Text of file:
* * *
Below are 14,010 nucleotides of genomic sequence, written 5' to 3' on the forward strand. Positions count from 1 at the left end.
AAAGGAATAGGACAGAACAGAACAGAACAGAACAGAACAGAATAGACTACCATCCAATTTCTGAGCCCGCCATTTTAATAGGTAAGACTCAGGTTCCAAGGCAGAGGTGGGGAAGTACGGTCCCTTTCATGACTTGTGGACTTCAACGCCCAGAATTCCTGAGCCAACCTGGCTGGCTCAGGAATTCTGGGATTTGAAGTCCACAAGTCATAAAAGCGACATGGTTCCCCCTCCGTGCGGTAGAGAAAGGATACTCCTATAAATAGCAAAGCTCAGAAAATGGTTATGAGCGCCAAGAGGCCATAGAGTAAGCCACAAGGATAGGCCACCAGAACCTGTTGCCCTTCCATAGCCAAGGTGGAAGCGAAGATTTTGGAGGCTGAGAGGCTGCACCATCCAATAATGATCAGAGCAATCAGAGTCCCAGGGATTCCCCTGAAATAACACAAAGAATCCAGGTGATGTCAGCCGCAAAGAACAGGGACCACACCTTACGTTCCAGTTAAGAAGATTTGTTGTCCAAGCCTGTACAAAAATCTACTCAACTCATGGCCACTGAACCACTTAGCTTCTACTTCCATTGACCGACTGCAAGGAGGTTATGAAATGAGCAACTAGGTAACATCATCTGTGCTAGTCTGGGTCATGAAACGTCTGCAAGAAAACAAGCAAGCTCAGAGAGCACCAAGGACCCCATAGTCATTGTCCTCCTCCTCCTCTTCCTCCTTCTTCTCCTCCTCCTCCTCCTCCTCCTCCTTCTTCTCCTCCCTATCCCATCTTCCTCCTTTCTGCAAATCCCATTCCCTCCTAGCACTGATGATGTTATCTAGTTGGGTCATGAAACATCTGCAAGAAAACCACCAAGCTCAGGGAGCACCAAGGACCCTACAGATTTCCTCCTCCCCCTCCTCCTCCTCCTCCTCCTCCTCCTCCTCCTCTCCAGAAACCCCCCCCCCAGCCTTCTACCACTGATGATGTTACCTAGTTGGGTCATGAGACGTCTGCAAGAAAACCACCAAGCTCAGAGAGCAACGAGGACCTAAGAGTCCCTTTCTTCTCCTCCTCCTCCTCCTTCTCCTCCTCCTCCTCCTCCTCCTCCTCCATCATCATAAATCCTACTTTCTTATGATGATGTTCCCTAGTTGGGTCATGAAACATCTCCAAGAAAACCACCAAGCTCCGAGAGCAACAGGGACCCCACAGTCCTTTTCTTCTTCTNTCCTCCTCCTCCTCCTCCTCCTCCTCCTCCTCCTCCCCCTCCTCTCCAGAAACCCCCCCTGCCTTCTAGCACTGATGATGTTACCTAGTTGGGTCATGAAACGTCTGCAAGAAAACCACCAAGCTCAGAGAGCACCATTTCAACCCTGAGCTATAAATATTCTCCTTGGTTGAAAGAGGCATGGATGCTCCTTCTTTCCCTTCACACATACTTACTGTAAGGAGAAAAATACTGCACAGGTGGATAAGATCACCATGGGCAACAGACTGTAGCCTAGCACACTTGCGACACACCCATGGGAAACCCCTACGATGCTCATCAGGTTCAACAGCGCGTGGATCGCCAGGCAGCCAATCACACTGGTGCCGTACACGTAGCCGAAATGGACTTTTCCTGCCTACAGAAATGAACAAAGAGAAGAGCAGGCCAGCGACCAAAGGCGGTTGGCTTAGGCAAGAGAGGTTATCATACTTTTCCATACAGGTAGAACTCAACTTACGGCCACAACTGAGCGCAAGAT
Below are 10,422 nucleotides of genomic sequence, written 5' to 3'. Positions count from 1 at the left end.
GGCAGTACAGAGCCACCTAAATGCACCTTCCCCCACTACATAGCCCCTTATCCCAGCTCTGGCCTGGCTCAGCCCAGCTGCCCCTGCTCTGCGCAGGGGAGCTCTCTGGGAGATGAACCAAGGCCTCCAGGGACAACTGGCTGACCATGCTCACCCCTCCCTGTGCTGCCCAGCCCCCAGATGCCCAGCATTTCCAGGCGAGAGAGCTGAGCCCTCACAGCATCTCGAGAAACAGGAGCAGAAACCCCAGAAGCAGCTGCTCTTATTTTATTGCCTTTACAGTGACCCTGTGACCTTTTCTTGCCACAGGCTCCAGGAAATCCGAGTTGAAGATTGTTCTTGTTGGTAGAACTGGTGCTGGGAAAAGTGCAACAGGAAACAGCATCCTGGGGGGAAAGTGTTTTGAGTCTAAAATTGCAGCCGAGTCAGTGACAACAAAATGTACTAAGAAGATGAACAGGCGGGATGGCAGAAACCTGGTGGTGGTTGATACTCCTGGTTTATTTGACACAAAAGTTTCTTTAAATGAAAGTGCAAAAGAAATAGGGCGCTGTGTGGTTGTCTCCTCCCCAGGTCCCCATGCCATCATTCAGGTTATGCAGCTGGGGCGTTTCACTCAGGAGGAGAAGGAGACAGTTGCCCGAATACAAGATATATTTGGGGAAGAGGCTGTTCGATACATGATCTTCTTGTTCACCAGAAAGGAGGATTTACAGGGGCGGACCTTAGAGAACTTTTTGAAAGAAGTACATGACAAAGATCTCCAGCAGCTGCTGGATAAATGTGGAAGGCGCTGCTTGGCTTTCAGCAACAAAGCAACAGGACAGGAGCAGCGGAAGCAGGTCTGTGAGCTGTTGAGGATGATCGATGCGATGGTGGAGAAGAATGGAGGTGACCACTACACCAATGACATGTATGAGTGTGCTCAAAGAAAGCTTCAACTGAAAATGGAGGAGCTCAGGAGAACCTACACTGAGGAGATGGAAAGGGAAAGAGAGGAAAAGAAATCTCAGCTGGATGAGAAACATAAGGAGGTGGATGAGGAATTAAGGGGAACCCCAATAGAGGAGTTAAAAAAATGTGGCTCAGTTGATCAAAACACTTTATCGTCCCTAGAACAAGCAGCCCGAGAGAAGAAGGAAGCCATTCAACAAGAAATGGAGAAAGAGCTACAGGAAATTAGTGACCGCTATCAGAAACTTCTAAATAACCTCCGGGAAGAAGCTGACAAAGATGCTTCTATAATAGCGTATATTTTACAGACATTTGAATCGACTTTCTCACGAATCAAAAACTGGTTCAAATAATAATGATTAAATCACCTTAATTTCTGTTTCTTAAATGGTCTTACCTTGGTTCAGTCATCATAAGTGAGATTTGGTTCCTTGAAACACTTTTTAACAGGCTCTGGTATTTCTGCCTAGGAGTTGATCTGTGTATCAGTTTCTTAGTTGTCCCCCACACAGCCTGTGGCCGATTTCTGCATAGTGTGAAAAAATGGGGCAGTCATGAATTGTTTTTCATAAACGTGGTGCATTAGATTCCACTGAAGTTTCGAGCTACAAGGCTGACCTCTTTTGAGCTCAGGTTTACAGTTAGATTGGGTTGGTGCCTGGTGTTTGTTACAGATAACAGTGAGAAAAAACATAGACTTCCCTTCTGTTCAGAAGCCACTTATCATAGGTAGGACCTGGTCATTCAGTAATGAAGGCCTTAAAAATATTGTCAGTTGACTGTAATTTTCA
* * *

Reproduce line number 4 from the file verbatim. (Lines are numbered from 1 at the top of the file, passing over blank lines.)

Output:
GGCAGTACAGAGCCACCTAAATGCACCTTCCCCCACTACATAGCCCCTTATCCCAGCTCTGGCCTGGCTCAGCCCAGCTGCCCCTGCTCTGCGCAGGGGAGCTCTCTGGGAGATGAACCAAGGCCTCCAGGGACAACTGGCTGACCATGCTCACCCCTCCCTGTGCTGCCCAGCCCCCAGATGCCCAGCATTTCCAGGCGAGAGAGCTGAGCCCTCACAGCATCTCGAGAAACAGGAGCAGAAACCCCAGAAGCAGCTGCTCTTATTTTATTGCCTTTACAGTGACCCTGTGACCTTTTCTTGCCACAGGCTCCAGGAAATCCGAGTTGAAGATTGTTCTTGTTGGTAGAACTGGTGCTGGGAAAAGTGCAACAGGAAACAGCATCCTGGGGGGAAAGTGTTTTGAGTCTAAAATTGCAGCCGAGTCAGTGACAACAAAATGTACTAAGAAGATGAACAGGCGGGATGGCAGAAACCTGGTGGTGGTTGATACTCCTGGTTTATTTGACACAAAAGTTTCTTTAAATGAAAGTGCAAAAGAAATAGGGCGCTGTGTGGTTGTCTCCTCCCCAGGTCCCCATGCCATCATTCAGGTTATGCAGCTGGGGCGTTTCACTCAGGAGGAGAAGGAGACAGTTGCCCGAATACAAGATATATTTGGGGAAGAGGCTGTTCGATACATGATCTTCTTGTTCACCAGAAAGGAGGATTTACAGGGGCGGACCTTAGAGAACTTTTTGAAAGAAGTACATGACAAAGATCTCCAGCAGCTGCTGGATAAATGTGGAAGGCGCTGCTTGGCTTTCAGCAACAAAGCAACAGGACAGGAGCAGCGGAAGCAGGTCTGTGAGCTGTTGAGGATGATCGATGCGATGGTGGAGAAGAATGGAGGTGACCACTACACCAATGACATGTATGAGTGTGCTCAAAGAAAGCTTCAACTGAAAATGGAGGAGCTCAGGAGAACCTACACTGAGGAGATGGAAAGGGAAAGAGAGGAAAAGAAATCTCAGCTGGATGAGAAACATAAGGAGGTGGATGAGGAATTAAGGGGAACCCCAATAGAGGAGTTAAAAAAATGTGGCTCAGTTGATCAAAACACTTTATCGTCCCTAGAACAAGCAGCCCGAGAGAAGAAGGAAGCCATTCAACAAGAAATGGAGAAAGAGCTACAGGAAATTAGTGACCGCTATCAGAAACTTCTAAATAACCTCCGGGAAGAAGCTGACAAAGATGCTTCTATAATAGCGTATATTTTACAGACATTTGAATCGACTTTCTCACGAATCAAAAACTGGTTCAAATAATAATGATTAAATCACCTTAATTTCTGTTTCTTAAATGGTCTTACCTTGGTTCAGTCATCATAAGTGAGATTTGGTTCCTTGAAACACTTTTTAACAGGCTCTGGTATTTCTGCCTAGGAGTTGATCTGTGTATCAGTTTCTTAGTTGTCCCCCACACAGCCTGTGGCCGATTTCTGCATAGTGTGAAAAAATGGGGCAGTCATGAATTGTTTTTCATAAACGTGGTGCATTAGATTCCACTGAAGTTTCGAGCTACAAGGCTGACCTCTTTTGAGCTCAGGTTTACAGTTAGATTGGGTTGGTGCCTGGTGTTTGTTACAGATAACAGTGAGAAAAAACATAGACTTCCCTTCTGTTCAGAAGCCACTTATCATAGGTAGGACCTGGTCATTCAGTAATGAAGGCCTTAAAAATATTGTCAGTTGACTGTAATTTTCA